Sweet, sweet, nectar.
I think they could do this all day.
George suggested that we make a drink from honeysuckle nectar. And while I thought that was a smashing idea, I explained that it would take probably all of the honeysuckle we could find to make even a small glass of it, as each flower contains just a drop. And all of the work that would go into "juicing" honeysuckle flowers is beyond what my brain is willing to grasp.

No. This is not wild honeysuckle, but it is no less important.
These are the flowers that will become my favorite of all berries: black raspberries. This is another reason to be grateful for the location of our current residence. Lots of wild black raspberries around. We bought a few raspberry plants for our own property, and hopefully those will produce lots of yummy fruit for us in the years to come.

To add to The Good category is also our strawberry bed:
That was taking right after I weeded and mulched it for about 3 hours. Last year we mulched it with straw, and thought we had ruined them forever because of all of the grass and weeds that came up. The strawberry plants were all but swallowed up. We thought we'd have to start all over. Imagine our delight and surprise when they came back - strong! And now, we're getting a crop of lovely organic strawberries. We're going to add a couple more beds down the road, so that we can actually use them to make things like jam and sorbet.

This was today's yield. And they were SO good.

Friday, May 6, 2011

Exotic Fruit Day: Star Fruit

Back when I worked in a cubicle, my friend Frank and I would try to make work life more interesting however we could. We came up with "Exotic Fruit Day," and once every couple of weeks, one of us would seek out a type of fruit we'd never tasted before and bring it in for us both to eat. We shared with our other cubicle buddies as well. So I got to taste things like kumquats, pummelo, ugli fruit, and a few others that I can't remember. There were some delightful flavors, as well as some that were surprisingly UN-tasty. I always look back fondly on those attempts to broaden my palette, and we've decided that as part of our homeschooling efforts, we will introduce new/foreign/exotic foods for us all to try as we go along. Most likely in a limited fashion, especially at first, being that our kids are still very young and, as previously mentioned, some foods can get a bit pricey.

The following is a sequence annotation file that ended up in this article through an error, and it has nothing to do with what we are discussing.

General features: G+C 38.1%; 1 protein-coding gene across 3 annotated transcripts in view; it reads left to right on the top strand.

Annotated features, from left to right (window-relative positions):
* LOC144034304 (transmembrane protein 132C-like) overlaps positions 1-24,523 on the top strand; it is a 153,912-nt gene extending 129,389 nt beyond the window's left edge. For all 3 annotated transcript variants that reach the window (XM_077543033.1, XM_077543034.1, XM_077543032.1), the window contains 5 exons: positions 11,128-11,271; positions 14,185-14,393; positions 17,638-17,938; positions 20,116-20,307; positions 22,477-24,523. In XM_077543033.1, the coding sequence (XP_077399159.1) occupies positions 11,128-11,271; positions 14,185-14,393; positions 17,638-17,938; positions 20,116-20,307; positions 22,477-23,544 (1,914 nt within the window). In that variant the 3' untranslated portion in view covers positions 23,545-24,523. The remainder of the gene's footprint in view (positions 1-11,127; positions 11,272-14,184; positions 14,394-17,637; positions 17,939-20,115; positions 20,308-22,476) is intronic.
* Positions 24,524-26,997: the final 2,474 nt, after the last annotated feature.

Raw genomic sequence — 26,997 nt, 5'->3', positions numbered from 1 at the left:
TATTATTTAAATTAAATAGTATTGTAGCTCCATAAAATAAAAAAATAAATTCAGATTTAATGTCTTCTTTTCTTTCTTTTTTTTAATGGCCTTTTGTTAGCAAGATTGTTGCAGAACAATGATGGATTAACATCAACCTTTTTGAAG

Recently we came upon an Asian market, and as we had some time before we had to pick the boys up from school, we decided to go in and peruse. I saw that they had dragon fruit - something I had seen and read about, but not tried. I was sorely tempted to get one, but the cheapest one there was $6.99. For ONE piece of fruit. And as we have not yet officially begun our exotic food journey here, I decided that paying that much on a whim was probably not the best idea. There were also other fruits like mangosteen and lychee. In fact the Asian market was chock full of interesting and totally strange-looking items that I am dying to try. So we will be going back there for sure.

Then, as I was grocery shopping the other day, I saw star fruit. This is something else I have never tried, but at $1.37, I figured it would be fun for the boys and worth a shot. It's been several days since I bought it, and I decided today was the day I would slice it up for the taste test. Here's what it looked like as a whole piece of fruit: